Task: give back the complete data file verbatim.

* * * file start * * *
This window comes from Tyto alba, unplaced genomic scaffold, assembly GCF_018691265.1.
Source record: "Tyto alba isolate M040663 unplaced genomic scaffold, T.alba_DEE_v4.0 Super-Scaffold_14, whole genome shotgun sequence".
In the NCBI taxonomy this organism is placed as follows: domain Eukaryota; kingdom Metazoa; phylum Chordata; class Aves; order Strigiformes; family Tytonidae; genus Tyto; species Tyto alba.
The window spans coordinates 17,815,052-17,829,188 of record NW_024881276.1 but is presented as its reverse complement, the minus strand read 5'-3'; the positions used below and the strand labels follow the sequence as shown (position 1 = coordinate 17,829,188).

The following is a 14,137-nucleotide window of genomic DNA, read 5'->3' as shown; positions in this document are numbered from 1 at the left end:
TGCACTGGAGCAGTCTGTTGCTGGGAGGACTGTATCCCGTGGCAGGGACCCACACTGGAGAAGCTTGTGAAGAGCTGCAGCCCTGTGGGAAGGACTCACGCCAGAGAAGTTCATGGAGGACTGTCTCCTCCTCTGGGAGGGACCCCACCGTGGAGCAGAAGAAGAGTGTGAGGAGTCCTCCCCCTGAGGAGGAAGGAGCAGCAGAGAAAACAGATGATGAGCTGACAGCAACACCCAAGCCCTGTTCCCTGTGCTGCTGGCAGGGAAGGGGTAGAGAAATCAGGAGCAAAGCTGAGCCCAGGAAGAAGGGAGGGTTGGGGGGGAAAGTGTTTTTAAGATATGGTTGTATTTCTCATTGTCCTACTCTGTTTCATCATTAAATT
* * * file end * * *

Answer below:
This window comes from Tyto alba, unplaced genomic scaffold, assembly GCF_018691265.1.
Source record: "Tyto alba isolate M040663 unplaced genomic scaffold, T.alba_DEE_v4.0 Super-Scaffold_14, whole genome shotgun sequence".
In the NCBI taxonomy this organism is placed as follows: domain Eukaryota; kingdom Metazoa; phylum Chordata; class Aves; order Strigiformes; family Tytonidae; genus Tyto; species Tyto alba.
The window spans coordinates 17,815,052-17,829,188 of record NW_024881276.1 but is presented as its reverse complement, the minus strand read 5'-3'; the positions used below and the strand labels follow the sequence as shown (position 1 = coordinate 17,829,188).

The following is a 14,137-nucleotide window of genomic DNA, read 5'->3' as shown; positions in this document are numbered from 1 at the left end:
TGCACTGGAGCAGTCTGTTGCTGGGAGGACTGTATCCCGTGGCAGGGACCCACACTGGAGAAGCTTGTGAAGAGCTGCAGCCCTGTGGGAAGGACTCACGCCAGAGAAGTTCATGGAGGACTGTCTCCTCCTCTGGGAGGGACCCCACCGTGGAGCAGAAGAAGAGTGTGAGGAGTCCTCCCCCTGAGGAGGAAGGAGCAGCAGAGAAAACAGATGATGAGCTGACAGCAACACCCAAGCCCTGTTCCCTGTGCTGCTGGCAGGGAAGGGGTAGAGAAATCAGGAGCAAAGCTGAGCCCAGGAAGAAGGGAGGGTTGGGGGGGAAAGTGTTTTTAAGATATGGTTGTATTTCTCATTGTCCTACTCTGTTTCATCATTAAATT